They had almost invariably hovered between 38% and 39%. These numbers went as high as 44% last weekend and presently sit at 43.2%. This is not a huge leap, yet it is still significant in light of what voters continue to hear confirmed about the leader of the free world.

It must be profoundly vexing to those who believe Donald Trump is manifestly unqualified to occupy the oval office that so many men and women think he is doing a good job. But given myriad solid economic indicators, it is not wholly surprising. And while most of the electorate doesn’t spend much time thinking of what transpires beyond the borders of the US, the prospect of a heretofore highly unlikely rapprochement with North Korea doesn’t hurt him either.

Objective reality

Nonetheless, the objective reality that the Trump presidency is hurting America, or at least that notion of America some of us still maybe naively cling to, is inescapable. In every conceivable – and previously inconceivable – way, the 45th president has shifted the paradigm, for the worse.

Telling one bold face lie after another. Running the White House like it is one interminable episode of The Apprentice. Approaching complex issues at home and abroad with a wilful lack of concern for detail or nuance. None of this was acceptable in the past. But with President Trump, what was once unacceptable is now normal.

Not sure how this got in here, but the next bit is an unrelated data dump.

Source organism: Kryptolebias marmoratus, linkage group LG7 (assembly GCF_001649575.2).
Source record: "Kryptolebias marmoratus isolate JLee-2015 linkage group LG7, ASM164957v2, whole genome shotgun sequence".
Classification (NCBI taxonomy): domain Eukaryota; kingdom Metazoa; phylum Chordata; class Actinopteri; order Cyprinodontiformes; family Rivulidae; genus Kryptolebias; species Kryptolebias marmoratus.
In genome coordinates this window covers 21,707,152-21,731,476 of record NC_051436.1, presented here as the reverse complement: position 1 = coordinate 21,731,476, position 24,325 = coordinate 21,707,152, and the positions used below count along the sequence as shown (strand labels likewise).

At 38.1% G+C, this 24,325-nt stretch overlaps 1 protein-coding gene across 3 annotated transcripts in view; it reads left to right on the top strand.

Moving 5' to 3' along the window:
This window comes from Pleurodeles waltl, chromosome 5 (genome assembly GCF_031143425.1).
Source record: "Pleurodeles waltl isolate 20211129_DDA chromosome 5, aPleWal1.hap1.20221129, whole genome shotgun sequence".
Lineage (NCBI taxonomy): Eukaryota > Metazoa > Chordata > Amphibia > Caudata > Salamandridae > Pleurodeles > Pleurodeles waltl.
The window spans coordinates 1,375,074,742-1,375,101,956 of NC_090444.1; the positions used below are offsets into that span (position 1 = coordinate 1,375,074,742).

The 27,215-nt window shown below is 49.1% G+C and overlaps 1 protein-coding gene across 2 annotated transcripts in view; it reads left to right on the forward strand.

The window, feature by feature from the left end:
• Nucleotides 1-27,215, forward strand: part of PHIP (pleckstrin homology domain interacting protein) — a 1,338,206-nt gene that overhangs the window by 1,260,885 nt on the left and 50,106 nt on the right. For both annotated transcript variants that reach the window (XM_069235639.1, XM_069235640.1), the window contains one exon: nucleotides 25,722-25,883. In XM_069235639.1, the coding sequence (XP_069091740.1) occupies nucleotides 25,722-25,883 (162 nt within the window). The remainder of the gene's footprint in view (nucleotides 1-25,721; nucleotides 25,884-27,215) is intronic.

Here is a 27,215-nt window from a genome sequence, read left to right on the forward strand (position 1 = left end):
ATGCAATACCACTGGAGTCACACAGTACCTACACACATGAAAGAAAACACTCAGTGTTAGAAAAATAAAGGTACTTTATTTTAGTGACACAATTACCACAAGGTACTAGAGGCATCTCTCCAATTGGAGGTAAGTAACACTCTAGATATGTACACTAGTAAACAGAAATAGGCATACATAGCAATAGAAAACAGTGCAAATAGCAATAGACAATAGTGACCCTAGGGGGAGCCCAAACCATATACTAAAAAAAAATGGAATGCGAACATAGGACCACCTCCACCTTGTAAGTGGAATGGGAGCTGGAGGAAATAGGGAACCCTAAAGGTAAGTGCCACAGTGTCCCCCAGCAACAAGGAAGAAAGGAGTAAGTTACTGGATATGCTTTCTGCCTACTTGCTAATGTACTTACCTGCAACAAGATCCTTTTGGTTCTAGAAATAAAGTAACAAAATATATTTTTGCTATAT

And that he has created a “new normal” while holding fast or, by some metrics, increasing his standing in the polls means that his enemies, who seem more confident than ever of his imminent demise, may be getting ahead of themselves.

In this vein, it has become conventional wisdom that Democrats will do extremely well in November’s mid-term elections and should win back the House of Representatives from the Republicans. History, as well as some polling data, suggests a strong performance.

Bad news for Democrats

That said, it is important to remember that roughly 60% of the electorate casts ballots in presidential election years; it is closer to 40% in mid-terms. The latter electorate is whiter, older and more conservative. Tellingly, one recent national poll reveals both that 55% of self-described infrequent voters have a negative opinion of President Trump, but that only 17% of them are likely to vote.

That is bad news for Democrats, who will have to redouble their get out the vote efforts and offer the people beyond their base more than just Trump bashing. The primary contests in both parties, which are already in full swing, are worth keeping abreast of. The president is the giant elephant in the room across the country for Republicans. The relationship between electability and ideological purity is a crucial debating point for Democrats in battleground states.

At the same time, it will be fascinating to monitor the two tracks of the Trump presidency and the two Americas it is careening through. The last stop is anyone’s guess.

Larry Donnelly is a Boston attorney, a Law Lecturer at NUI Galway and a political columnist with TheJournal.ie.

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Larry Donnelly  / Law lecturer, NUI Galway